Buttle's World

4 July, 2009

How We Won the War in Iraq

Filed under: Posts — clgood @ 8:47

General Petraeus is widely credited for his successful COIN (Counter-Insurgency) doctrine, and justly so. But someone had to implement that plan where the rubber meets the road. One of those men was  Lieutenant Colonel Jim Crider, already familiar to readers of Michael Yon. His kinetic credentials are impeccable.

He’s also a very smart man. Here (in PDF format) is an article he wrote on what it was like inside the surge. As Thomas Ricks says in the forward:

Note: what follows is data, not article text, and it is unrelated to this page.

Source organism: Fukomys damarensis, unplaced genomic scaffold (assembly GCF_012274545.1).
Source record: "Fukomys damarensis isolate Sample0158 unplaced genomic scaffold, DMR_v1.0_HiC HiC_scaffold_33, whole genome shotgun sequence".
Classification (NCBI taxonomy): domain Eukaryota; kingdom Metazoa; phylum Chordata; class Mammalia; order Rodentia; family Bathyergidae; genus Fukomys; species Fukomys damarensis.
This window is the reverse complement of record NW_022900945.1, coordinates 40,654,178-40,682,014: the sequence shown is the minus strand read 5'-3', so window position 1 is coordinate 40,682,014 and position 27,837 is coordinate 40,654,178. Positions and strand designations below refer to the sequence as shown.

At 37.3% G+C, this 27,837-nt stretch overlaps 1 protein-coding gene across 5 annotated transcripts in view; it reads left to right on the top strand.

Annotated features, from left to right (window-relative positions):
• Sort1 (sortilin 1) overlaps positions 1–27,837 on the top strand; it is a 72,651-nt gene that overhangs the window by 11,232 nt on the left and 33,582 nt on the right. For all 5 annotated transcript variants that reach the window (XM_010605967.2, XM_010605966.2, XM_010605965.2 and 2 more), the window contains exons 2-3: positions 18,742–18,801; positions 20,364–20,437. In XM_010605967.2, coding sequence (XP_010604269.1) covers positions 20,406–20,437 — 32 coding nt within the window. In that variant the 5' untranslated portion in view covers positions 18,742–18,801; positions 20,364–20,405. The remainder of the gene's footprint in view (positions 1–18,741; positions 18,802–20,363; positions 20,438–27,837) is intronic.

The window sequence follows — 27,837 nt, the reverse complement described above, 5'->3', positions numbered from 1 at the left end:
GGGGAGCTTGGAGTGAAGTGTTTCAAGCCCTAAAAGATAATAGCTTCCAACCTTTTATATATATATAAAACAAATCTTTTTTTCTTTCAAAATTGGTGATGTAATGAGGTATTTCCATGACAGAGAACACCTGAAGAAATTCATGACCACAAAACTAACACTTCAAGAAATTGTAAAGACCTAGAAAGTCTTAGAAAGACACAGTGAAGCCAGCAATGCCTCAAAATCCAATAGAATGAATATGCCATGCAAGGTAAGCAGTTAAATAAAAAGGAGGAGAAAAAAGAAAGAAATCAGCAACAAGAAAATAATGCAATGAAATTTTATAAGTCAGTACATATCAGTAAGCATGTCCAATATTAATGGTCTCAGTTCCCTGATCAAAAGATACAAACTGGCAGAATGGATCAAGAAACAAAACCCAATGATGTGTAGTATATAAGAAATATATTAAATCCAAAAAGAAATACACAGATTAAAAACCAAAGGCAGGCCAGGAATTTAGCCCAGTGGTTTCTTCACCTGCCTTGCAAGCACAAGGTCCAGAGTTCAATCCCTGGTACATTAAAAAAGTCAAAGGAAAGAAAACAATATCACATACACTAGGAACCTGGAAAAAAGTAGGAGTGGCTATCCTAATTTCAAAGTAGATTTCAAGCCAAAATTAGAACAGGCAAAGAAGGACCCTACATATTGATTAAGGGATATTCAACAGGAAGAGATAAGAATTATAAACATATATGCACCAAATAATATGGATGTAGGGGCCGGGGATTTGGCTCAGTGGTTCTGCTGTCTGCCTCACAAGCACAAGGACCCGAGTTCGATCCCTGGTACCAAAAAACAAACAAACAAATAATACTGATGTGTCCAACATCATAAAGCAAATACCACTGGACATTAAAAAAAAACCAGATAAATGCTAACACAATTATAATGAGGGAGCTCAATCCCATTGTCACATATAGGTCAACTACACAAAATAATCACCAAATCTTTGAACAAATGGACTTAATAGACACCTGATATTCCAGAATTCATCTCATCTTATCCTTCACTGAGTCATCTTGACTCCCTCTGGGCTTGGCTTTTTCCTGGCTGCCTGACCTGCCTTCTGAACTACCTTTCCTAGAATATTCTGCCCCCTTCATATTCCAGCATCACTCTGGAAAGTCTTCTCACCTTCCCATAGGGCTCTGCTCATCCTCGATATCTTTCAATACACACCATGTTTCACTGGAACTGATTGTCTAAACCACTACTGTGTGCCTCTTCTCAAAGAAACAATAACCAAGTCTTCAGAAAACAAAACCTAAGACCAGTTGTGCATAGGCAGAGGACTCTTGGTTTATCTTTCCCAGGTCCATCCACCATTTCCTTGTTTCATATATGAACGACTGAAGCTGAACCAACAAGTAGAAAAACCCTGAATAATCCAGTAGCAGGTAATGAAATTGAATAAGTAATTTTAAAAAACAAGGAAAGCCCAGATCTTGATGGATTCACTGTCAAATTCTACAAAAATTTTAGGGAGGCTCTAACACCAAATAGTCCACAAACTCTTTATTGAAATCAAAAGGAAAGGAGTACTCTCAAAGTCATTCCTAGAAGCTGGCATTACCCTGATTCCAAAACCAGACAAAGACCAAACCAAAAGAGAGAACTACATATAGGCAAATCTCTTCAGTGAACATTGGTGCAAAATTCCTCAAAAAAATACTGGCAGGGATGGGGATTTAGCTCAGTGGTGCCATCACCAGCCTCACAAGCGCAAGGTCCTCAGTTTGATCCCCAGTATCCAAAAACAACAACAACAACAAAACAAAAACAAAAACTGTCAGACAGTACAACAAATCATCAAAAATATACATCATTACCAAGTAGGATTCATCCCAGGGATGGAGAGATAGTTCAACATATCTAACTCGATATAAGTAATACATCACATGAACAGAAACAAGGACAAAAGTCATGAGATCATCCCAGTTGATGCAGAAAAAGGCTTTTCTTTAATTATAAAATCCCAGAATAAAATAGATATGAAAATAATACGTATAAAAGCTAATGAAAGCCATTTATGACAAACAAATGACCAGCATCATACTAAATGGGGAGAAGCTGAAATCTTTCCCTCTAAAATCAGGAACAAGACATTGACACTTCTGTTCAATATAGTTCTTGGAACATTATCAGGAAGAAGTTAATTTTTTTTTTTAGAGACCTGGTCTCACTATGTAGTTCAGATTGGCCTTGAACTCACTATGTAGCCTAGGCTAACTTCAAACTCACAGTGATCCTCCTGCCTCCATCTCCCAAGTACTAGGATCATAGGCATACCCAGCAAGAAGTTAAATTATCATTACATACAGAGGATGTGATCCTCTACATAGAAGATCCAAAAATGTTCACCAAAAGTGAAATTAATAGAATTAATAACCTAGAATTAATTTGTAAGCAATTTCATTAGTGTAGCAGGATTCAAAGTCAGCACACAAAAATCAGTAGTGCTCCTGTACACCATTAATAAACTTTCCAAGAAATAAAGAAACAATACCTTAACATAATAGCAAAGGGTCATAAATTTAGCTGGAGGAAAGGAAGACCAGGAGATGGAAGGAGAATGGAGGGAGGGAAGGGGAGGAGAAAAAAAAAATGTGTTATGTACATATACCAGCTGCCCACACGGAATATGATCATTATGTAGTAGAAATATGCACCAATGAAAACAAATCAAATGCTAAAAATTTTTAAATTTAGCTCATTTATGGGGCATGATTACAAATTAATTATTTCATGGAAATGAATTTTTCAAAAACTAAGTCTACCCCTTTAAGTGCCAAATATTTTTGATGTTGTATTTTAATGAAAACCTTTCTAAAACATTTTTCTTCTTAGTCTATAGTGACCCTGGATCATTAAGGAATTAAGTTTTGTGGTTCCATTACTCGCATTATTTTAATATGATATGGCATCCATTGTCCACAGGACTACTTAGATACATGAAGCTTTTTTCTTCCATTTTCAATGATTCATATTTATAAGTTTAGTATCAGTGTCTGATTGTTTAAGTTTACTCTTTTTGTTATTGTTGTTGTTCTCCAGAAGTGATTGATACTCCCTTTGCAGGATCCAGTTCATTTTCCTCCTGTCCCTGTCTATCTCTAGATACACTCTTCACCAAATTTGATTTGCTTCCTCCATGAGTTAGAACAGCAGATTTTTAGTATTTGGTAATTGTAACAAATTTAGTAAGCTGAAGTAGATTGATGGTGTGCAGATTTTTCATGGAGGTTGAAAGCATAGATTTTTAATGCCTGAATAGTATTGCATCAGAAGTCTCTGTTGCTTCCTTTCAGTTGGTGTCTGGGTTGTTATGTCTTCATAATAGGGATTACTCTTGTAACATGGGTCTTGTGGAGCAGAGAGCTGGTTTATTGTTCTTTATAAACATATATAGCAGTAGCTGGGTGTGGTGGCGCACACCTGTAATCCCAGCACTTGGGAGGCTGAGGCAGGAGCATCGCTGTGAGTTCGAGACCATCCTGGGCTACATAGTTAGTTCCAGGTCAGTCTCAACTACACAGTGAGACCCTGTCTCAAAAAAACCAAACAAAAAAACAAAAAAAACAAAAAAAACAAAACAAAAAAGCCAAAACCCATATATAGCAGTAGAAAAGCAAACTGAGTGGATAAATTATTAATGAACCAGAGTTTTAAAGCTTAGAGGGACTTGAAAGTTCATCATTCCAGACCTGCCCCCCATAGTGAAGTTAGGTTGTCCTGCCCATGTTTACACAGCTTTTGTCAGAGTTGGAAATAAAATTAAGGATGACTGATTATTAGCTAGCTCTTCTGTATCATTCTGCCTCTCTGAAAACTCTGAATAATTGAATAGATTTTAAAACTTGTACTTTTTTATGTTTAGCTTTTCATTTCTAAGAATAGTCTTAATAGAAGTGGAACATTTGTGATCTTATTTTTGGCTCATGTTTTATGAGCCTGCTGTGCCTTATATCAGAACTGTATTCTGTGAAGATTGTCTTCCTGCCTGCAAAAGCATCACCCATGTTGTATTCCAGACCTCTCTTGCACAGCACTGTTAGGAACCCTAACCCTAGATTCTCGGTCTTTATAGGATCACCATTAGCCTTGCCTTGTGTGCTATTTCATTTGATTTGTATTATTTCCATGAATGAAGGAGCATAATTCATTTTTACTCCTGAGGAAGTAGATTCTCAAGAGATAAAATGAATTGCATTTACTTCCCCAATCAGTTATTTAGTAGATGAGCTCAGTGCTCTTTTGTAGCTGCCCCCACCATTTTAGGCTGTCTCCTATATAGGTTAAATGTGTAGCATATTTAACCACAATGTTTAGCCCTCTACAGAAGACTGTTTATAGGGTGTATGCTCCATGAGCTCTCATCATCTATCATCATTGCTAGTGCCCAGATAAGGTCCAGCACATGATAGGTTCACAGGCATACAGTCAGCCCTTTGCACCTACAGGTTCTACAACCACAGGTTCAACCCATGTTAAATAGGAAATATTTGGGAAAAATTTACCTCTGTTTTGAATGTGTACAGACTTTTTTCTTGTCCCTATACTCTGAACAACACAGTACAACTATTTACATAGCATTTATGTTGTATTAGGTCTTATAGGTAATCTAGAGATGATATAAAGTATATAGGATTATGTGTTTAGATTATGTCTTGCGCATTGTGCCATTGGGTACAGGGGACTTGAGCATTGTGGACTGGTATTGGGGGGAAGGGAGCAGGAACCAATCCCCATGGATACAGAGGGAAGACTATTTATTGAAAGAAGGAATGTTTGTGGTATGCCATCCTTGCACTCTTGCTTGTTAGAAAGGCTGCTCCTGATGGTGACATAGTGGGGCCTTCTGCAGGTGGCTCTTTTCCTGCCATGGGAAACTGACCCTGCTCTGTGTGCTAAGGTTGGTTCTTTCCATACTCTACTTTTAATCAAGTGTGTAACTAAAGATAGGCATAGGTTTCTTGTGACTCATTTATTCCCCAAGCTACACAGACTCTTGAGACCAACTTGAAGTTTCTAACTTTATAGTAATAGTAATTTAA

Crider’s essay is not only about this crucial level of action, it is about a critical time – the “surge” phase of the Iraq war in 2007-2008. Whether or not one believes that the surge ultimately achieved its strategic goal of a political breakthrough (I do not), there is no question that it succeeded at the tactical level. In this work, Crider shows how that happened. He begins by detailing how difficult the winter and spring of 2007 were, with some of the highest levels of violence seen against American troops in the war, at least so far. For many months, his troops, like others in Baghdad, were bombed and shot, with little or no sign of any improvement of security in the city. Some 70 Americans were killed in February, 71 in March, 96 in April, and 120 in May. General David Petraeus later told me that he looks back upon that spring as a “horrific nightmare.” Then, to the surprise of many, in the summer of 2007, the level of violence began to drop precipitously.


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